You might have been a little sad for me last week when I published a sob tale about how my child was in kindergarten and wondered what I was doing with all this free time.
The joke’s on you, though, since even though the “formal start day” for our community’s school system was August 18, I managed to get through August with only two kid-free days thanks to a variety of restrictions including the venerable COVID.
Therefore, I’m staying occupied.
There are other ways to celebrate returning to school, I tried to explain to The Architect, who brought COVID home at this time last year and decided to make it an annual tradition. like hosting friends, purchasing ice cream, or at the very least, completing schoolwork.
Though she would never confess it, I believe she just wants to hang out with me at home.
Anyone who participates in community living situations, such as houses, dorms, assisted living, etc., can attest that one of the most stressful aspects of caring for most illnesses is not so much the illness itself as it is the uncertainty of who may contract the illness next.
So, in addition to taking your temperature, pumping fluids under your arm, adjusting your pillow, and avoiding boredom, you must also keep asking yourself, “Did I hear Healthy Kid A sniffle?” Why did Healthy Kid B leave her final green bean nibble unfinished? Is she eating well? Oh crap, I just heard my hubby sneeze. It’s over now.
Parents are often the first examples a child has when they are learning how to process their thoughts and feelings. Here are some ways that you can help nurture positive mental health habits at home
It’s a game of the mind, and I’m not very good at it.
We had brought two sick children home by the second day of this week. Tiny bounced off to school like she owned it, full of energy, and I watched her leave through the double doors with dread (I assume it was anxiety) racing through my chest. After that, I sat around for the majority of the afternoon waiting for a call from the school nurse.
Over lunch, I moaned, “I’m sure she’ll drop any day now.”
Mr Roy told me, “Don’t be such a pessimist.”
I retorted, “I’m not being a pessimist, I’m being a realist.
I had to say sorry.
Knowing that you can’t control everything as a parent, you should learn to let go of things as time goes on in the parenting experience.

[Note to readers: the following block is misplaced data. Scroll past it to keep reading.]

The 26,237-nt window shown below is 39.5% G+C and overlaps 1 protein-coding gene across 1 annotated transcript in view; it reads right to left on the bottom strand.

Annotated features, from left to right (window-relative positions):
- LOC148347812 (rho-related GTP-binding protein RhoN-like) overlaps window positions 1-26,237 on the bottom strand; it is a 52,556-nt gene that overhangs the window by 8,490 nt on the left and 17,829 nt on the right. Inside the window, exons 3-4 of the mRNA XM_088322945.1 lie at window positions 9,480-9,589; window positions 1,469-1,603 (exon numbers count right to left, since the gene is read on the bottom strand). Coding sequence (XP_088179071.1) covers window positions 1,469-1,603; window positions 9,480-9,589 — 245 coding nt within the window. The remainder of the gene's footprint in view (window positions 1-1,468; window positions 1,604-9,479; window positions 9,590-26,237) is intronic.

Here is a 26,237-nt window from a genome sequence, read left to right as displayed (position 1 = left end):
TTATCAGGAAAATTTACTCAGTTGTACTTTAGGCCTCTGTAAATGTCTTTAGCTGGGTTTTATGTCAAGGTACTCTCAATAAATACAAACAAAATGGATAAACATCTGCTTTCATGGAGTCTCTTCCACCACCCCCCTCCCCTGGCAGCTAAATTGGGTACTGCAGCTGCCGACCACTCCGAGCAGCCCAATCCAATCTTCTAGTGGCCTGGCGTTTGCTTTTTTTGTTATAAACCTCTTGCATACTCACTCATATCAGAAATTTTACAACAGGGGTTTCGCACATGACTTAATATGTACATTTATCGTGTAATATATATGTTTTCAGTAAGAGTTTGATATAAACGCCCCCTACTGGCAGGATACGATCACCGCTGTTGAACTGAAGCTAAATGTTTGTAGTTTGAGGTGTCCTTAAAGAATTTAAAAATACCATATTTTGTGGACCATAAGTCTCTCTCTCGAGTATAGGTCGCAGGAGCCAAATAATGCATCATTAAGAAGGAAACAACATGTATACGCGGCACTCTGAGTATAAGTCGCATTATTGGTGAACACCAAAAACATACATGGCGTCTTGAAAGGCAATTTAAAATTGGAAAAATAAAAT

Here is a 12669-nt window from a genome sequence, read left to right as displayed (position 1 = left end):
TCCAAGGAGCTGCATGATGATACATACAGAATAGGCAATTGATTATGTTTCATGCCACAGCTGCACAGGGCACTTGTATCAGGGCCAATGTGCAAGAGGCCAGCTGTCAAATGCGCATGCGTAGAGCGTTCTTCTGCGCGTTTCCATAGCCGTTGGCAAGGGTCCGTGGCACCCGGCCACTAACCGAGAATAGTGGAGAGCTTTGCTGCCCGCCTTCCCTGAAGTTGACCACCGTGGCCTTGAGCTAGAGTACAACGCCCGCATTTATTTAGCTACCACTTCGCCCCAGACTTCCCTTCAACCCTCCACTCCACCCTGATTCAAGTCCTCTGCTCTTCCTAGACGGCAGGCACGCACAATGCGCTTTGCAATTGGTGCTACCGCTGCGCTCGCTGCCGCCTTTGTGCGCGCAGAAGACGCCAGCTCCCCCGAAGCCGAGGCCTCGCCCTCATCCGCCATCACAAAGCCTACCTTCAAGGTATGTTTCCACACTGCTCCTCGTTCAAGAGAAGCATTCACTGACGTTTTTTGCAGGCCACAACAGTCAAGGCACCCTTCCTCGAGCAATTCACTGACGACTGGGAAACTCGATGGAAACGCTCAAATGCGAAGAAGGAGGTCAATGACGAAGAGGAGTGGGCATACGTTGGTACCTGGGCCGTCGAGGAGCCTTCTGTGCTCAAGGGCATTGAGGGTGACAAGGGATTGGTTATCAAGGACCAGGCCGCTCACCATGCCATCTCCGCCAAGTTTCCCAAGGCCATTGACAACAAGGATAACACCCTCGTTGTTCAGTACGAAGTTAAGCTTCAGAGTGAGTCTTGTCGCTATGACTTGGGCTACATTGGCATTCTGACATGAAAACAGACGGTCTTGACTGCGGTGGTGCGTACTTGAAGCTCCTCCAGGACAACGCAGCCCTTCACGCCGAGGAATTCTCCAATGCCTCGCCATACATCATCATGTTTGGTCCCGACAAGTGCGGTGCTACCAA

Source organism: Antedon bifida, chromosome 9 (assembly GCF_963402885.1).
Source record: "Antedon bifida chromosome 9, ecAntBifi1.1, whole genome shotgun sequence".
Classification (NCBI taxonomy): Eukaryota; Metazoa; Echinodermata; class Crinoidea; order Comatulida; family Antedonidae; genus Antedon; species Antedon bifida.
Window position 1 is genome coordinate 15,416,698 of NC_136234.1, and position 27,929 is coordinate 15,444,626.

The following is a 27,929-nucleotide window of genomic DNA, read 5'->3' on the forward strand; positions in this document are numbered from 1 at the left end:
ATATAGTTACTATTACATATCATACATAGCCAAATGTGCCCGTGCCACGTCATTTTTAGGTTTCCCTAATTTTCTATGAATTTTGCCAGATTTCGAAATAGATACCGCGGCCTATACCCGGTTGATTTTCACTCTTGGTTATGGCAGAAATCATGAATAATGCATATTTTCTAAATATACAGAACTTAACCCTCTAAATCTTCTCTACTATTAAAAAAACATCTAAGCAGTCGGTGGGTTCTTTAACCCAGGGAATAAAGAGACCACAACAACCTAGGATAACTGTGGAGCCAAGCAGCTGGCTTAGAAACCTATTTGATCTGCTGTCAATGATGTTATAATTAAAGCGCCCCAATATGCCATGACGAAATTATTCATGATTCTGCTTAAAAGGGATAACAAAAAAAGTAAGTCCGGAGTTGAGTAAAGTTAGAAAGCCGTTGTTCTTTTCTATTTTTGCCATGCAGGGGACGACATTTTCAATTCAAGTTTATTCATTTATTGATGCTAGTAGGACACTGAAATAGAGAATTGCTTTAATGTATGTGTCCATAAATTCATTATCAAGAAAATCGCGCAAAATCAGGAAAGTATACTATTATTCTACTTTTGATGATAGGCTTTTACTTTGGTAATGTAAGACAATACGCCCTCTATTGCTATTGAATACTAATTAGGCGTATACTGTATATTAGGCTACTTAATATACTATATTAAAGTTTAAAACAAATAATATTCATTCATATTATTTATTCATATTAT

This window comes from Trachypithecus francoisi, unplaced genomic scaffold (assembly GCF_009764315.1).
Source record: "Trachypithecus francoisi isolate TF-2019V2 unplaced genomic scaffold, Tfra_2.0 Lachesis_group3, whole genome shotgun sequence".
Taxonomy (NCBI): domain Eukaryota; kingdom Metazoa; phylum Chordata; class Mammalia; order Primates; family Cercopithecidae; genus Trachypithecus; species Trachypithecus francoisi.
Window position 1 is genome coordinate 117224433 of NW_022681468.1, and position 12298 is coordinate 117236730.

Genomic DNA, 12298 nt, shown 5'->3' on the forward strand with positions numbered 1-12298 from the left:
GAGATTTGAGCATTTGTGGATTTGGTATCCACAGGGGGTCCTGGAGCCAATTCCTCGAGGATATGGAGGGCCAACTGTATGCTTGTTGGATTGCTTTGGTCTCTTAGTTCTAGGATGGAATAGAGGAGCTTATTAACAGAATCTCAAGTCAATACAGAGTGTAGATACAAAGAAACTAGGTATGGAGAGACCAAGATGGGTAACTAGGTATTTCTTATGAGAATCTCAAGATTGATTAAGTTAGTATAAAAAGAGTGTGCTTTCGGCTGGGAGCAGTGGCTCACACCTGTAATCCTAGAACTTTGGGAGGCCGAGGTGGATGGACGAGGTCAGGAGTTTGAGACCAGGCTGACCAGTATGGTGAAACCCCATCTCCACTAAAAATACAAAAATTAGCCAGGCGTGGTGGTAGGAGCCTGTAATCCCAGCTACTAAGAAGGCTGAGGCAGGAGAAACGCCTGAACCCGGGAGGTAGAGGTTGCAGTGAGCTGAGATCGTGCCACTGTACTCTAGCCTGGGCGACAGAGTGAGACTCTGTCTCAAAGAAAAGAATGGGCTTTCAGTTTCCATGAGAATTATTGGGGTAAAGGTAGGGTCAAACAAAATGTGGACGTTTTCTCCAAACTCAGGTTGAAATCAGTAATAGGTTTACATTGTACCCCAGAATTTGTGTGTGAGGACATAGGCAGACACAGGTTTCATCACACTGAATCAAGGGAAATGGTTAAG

I had high hopes for my first week at home without kids. In addition to catching up on my homework, I planned to cook supper every night, make the beds every day, clean the bathrooms, and repair the button on Mr Roy’s khakis. When my husband stepped through the door at 5:10 p.m., the living room was going to be pristine; my hair was going to be precisely styled, and my apron was going to be starched so we could sit down to a pleasant family supper where no food was dropped on the floor.
Okay, I’m joking. I would, however, have everything under control.
It doesn’t matter because nothing is going as planned, so this is what I need to remind myself of:
Having a family to look after is a privilege.
Having children who are generally healthy is a blessing, even if they occasionally bring treasures home from the Petri Dish of Elementary School.
It may not have been what I had in mind for this week, but it turned out that I had to take care of ill children (who, in reality, are not in very bad form or even bed-bound), and I am a parent first — before I’m an employee, a cook, or a maid, I am a mom.
(I should note that Mr Roy is a dependable provider for our family, and I do not take this advantage for granted.) I often have you in mind, single parents, and I hope you’ve found your individual “villages.” You are incredible!”
I will so try my best to fulfil my responsibilities as a mother this week. We’ll fit in a few extra cuddles and Uno games, and my kids will know I adore them at the end of the day even if the house isn’t tidy and my apron isn’t starched.
I tell you what. There are worse ways to spend a week, in my opinion.
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